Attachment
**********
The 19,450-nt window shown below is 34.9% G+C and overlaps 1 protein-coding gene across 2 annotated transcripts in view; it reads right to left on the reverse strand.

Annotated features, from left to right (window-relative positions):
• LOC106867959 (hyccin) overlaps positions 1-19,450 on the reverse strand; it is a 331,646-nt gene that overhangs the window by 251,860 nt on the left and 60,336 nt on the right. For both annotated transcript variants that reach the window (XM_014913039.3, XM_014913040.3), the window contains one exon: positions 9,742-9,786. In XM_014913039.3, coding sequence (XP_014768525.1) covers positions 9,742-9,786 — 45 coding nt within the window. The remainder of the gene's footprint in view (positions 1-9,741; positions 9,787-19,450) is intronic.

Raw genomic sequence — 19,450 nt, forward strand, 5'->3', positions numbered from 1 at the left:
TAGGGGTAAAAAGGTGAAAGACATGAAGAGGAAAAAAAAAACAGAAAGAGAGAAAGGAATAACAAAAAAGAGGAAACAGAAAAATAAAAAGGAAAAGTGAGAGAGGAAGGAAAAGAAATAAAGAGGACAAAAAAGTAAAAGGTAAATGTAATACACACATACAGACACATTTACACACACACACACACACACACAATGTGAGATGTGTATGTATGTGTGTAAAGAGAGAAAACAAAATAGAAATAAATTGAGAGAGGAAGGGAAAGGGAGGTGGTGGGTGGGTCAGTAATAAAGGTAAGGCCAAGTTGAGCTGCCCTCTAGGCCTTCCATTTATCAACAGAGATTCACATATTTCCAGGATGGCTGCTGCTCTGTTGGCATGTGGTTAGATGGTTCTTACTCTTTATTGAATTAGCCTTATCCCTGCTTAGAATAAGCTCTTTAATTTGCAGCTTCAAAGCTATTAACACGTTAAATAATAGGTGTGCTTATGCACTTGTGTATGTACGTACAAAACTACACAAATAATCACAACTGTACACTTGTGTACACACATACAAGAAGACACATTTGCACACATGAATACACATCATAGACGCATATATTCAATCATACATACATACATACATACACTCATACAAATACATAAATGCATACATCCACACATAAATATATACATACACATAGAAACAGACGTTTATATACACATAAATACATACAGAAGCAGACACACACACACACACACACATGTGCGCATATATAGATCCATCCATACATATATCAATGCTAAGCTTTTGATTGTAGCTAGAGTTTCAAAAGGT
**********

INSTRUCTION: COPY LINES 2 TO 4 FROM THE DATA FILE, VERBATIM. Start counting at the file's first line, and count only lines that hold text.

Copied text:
Annotated features, from left to right (window-relative positions):
• LOC106867959 (hyccin) overlaps positions 1-19,450 on the reverse strand; it is a 331,646-nt gene that overhangs the window by 251,860 nt on the left and 60,336 nt on the right. For both annotated transcript variants that reach the window (XM_014913039.3, XM_014913040.3), the window contains one exon: positions 9,742-9,786. In XM_014913039.3, coding sequence (XP_014768525.1) covers positions 9,742-9,786 — 45 coding nt within the window. The remainder of the gene's footprint in view (positions 1-9,741; positions 9,787-19,450) is intronic.

Raw genomic sequence — 19,450 nt, forward strand, 5'->3', positions numbered from 1 at the left: